Commercial Litigation and Arbitration

Sanctions — PSLRA Mandatory Rule 11 Review Triggered by Summary Judgment on Federal Securities Claims Even If Pendent State Law Claims Dismissed without Prejudice

From Libaire v. Kaplan, 2010 U.S. Dist. LEXIS 4640 (E.D.N.Y. Jan. 21, 2010):

Under the PSLRA, "upon final adjudication of the action" a court is required to make specific findings regarding compliance with each requirement of Rule 11(b). See 15 U.S.C. § 78u-4(c)(1). Relying upon Unite Here v. Cintas Corp., 500 F. Supp. 2d 332 (S.D.N.Y. 2007), Plaintiff and his counsel argue that because the state law claims were dismissed without prejudice, there has been no "final adjudication" as that term is used in the PSLRA. That reliance is misplaced.

The Unite court held that "while '[t]he PSLRA does not define the term final adjudication and there is little case law on its meaning as it is used in Section 78u-4(c)(1)' a plaintiff's voluntary dismissal without prejudice pursuant to Fed. R. Civ. P. 41(a)(1)(I) does not constitute a final adjudication for the purpose of applying PSLRA Section 78u-4(c)." Id. at 337 (quoting Blaser v. Bessemer Trust Co., 2002 WL 31359015, at *3 (S.D.N.Y. Oct. 21, 2002).

Black's Law Dictionary defines adjudication as "the legal process of resolving a dispute; the process of judicially deciding the case." The American Heritage Dictionary defines adjudicate as "to hear and settle (a case) by judicial procedure." To the extent that plaintiff voluntarily dismissed [its] complaint without prejudice pursuant to Rule 41 (a)(1)(I), [a] dispute has not been "resolved" and the Court has not "decided" the case. Nor has it "heard and settled" the case. By the plain meaning of the term, there has been no "adjudication" in this case, let alone adjudication that is "final."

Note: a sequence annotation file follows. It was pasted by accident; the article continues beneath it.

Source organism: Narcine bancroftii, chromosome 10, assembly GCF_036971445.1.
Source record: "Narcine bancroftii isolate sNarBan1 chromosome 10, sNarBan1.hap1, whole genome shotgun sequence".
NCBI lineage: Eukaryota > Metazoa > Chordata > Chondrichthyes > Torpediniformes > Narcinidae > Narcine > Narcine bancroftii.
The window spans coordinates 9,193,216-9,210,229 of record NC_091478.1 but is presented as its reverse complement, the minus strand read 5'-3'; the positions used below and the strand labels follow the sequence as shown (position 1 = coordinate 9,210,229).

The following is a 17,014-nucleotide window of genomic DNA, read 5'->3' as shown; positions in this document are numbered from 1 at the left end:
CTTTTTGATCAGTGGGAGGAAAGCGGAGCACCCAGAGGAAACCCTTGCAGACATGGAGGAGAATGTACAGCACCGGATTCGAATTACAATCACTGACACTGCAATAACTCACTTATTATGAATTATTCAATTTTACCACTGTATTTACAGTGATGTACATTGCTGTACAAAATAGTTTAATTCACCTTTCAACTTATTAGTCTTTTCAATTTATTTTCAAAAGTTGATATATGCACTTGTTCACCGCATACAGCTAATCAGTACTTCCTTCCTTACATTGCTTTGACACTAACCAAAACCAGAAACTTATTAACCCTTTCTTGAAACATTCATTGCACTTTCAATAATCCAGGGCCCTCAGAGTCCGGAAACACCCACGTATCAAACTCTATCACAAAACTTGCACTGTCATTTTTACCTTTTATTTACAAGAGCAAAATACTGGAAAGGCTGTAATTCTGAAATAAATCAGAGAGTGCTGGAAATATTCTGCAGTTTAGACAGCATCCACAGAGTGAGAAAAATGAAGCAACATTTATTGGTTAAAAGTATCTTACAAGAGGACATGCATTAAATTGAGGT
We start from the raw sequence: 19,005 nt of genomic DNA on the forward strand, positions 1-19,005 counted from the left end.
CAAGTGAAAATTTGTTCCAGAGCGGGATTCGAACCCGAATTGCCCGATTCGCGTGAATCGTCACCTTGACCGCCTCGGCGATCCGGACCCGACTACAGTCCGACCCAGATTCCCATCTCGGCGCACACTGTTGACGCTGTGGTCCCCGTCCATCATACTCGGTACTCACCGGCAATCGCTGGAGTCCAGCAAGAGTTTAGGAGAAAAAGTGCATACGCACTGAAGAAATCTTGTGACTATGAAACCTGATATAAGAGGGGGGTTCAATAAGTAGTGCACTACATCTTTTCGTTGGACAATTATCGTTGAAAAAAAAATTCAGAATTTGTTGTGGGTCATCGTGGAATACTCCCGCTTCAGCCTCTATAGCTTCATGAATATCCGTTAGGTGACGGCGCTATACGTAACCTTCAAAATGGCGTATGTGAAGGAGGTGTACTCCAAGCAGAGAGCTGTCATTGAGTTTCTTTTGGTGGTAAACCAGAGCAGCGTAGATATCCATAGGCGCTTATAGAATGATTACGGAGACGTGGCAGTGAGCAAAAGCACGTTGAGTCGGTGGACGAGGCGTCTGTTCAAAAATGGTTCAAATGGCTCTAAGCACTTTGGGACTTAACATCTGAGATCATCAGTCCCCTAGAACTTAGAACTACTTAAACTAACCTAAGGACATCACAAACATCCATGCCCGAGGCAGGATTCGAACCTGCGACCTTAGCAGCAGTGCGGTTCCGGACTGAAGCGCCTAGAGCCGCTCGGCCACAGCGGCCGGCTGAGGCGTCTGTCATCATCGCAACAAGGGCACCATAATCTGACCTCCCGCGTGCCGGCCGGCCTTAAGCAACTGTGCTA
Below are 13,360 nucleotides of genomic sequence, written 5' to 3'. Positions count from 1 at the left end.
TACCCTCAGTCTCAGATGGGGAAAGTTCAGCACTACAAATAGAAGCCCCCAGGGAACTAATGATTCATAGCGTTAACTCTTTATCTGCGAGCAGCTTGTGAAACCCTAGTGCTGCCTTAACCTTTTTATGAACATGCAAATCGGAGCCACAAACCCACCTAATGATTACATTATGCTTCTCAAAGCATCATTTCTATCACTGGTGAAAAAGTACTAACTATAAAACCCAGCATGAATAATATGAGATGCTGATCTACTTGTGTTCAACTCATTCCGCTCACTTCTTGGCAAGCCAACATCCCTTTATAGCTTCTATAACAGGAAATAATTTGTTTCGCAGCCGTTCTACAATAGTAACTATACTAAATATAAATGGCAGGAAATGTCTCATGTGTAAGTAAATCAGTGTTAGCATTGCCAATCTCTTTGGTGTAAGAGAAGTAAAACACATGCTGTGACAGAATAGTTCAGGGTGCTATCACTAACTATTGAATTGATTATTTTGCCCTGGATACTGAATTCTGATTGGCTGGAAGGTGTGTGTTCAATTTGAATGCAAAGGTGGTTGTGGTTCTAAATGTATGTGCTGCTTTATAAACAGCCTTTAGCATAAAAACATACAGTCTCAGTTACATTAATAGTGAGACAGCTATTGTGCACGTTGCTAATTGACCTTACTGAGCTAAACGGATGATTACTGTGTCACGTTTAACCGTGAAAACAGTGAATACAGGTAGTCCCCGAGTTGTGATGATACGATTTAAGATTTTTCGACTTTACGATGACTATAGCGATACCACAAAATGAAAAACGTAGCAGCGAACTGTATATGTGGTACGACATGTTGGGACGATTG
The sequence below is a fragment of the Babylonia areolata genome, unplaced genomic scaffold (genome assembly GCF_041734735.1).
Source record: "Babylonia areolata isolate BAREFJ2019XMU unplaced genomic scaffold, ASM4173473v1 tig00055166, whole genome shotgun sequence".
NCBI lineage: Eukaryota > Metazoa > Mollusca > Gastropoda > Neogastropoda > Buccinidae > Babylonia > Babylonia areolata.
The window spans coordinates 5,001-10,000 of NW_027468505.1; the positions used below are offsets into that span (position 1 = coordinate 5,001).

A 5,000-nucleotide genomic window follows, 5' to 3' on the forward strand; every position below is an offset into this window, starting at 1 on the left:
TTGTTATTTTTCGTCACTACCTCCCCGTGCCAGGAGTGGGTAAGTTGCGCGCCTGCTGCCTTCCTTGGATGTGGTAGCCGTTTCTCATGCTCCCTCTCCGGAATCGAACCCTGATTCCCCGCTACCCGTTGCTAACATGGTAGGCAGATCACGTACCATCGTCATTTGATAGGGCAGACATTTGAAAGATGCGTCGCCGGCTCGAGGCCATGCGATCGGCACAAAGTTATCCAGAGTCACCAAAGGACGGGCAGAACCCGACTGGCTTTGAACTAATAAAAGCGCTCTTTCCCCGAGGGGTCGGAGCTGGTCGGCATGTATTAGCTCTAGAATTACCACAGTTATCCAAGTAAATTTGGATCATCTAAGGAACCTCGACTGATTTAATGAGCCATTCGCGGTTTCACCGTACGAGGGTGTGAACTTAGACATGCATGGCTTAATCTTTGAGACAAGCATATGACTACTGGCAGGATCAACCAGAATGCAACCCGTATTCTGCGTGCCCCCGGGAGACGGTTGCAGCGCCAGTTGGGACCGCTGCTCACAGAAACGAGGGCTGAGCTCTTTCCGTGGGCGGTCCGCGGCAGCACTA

Id. (quoting Blaser, 2002 WL 3139015, *3).

Here, there has been no "voluntary dismissal without prejudice pursuant to Fed. R. Civ. P. 41(a)(1)(I)." Here, the Court has "heard and settled" the case. This Court determined that Defendants were entitled to summary judgment on the federal securities fraud claim on statute of limitations grounds and that, as a result of the elimination of the federal claim, the state law claims should be dismissed for lack of jurisdiction. Thus, there has been a final adjudication by this Court. See DeMarco v. Depotech Corp. , 131 F. Supp. 2d 1185 (S.D. Cal. 2001) (final adjudication within the meaning of the PSLRA occurs upon the district court's determination and final disposition of the underlying action); see generally Gurary v. NuTech Bio-Med, Inc., 190 F.3d 37 (2d Cir. 1999) (affirming dismissal of federal claims on the merits and state law claims without prejudice for lack of jurisdiction and remanding to district court to make findings required by PSLRA upon final adjudication of private action).

That this Plaintiff's state law claims were dismissed "without prejudice" does not preclude the Court's determination from constituting a "final adjudication" of the action. District courts may, pursuant to 28 U.S.C. [1367(c)], and often do, decline to exercise supplemental jurisdiction over state law claims when all federal law claims have been dismissed. Such dismissals are "without prejudice." Acceptance of Plaintiff's argument that the dismissal of any claim without prejudice precludes a final adjudication under the PSLRA could permit circumvention of the PSLRA's mandatory sanctions inquiry by the assertion of a state law claim.

The Court's determination granting Defendants summary judgment on the federal securities law claims and dismissing the state law claims for lack of jurisdiction constituted a "final adjudication" within the meaning of the PSLRA.

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